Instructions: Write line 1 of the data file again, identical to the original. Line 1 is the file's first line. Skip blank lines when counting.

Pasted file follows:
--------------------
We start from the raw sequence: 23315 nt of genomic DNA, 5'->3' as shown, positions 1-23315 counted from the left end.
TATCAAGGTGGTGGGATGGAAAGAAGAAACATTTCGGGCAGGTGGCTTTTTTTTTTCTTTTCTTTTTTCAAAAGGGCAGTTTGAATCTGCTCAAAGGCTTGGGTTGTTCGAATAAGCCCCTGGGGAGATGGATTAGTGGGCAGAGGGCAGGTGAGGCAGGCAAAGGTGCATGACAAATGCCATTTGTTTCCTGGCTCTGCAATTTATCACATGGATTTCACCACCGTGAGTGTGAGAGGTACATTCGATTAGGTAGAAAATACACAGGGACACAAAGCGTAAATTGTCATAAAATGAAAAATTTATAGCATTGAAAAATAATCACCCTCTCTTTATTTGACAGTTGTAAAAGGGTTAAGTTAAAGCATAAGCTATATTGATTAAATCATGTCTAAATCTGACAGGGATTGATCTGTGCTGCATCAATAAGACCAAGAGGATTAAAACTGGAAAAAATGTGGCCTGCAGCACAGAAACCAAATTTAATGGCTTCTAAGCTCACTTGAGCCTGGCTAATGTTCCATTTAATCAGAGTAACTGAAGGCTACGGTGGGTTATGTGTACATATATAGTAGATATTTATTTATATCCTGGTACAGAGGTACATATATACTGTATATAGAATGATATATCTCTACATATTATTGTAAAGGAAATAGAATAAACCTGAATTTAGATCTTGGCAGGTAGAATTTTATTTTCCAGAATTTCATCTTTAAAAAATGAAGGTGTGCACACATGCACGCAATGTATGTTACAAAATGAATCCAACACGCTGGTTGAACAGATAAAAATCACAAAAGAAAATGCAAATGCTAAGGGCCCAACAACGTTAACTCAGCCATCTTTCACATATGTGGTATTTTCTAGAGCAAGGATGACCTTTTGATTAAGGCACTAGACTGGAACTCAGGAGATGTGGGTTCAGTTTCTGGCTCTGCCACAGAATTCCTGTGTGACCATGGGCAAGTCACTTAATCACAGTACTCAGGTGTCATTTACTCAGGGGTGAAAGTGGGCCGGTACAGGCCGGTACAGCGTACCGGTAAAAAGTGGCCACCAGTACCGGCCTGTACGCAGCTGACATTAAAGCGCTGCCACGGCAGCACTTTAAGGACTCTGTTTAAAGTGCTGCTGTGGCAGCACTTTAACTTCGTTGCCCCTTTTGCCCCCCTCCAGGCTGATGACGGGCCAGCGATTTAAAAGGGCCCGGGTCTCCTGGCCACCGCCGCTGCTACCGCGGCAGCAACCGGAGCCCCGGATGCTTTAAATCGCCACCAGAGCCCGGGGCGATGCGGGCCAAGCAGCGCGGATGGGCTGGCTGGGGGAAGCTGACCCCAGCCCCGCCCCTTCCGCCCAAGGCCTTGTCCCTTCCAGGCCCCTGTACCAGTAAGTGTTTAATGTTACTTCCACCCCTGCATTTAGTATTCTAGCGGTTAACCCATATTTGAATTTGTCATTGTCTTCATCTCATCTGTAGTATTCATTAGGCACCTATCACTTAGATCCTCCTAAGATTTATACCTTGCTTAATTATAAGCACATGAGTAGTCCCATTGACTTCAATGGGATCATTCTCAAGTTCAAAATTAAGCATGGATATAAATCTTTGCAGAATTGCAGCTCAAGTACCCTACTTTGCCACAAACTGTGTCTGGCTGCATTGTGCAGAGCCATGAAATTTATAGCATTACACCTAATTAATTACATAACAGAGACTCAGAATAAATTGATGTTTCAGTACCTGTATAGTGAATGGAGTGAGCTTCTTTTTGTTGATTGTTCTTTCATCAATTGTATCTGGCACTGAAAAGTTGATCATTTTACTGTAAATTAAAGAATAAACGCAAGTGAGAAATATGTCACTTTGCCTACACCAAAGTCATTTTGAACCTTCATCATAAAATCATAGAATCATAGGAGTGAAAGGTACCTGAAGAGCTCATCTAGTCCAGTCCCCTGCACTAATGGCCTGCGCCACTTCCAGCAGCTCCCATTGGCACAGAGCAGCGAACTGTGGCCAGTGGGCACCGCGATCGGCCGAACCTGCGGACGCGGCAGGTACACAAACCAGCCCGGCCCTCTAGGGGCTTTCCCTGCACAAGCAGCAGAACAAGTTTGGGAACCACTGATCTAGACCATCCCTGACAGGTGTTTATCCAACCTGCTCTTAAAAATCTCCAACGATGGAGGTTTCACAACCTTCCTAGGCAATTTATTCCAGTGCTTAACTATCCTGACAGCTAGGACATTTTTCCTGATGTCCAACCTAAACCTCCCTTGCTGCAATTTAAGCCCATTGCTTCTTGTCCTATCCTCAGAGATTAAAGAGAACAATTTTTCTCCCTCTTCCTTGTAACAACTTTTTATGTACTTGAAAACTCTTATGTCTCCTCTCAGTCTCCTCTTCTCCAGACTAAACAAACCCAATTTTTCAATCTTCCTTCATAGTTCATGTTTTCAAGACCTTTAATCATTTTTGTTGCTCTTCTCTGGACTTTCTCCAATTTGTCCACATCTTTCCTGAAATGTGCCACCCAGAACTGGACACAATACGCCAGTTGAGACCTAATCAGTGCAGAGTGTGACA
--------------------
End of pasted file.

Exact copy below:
We start from the raw sequence: 23315 nt of genomic DNA, 5'->3' as shown, positions 1-23315 counted from the left end.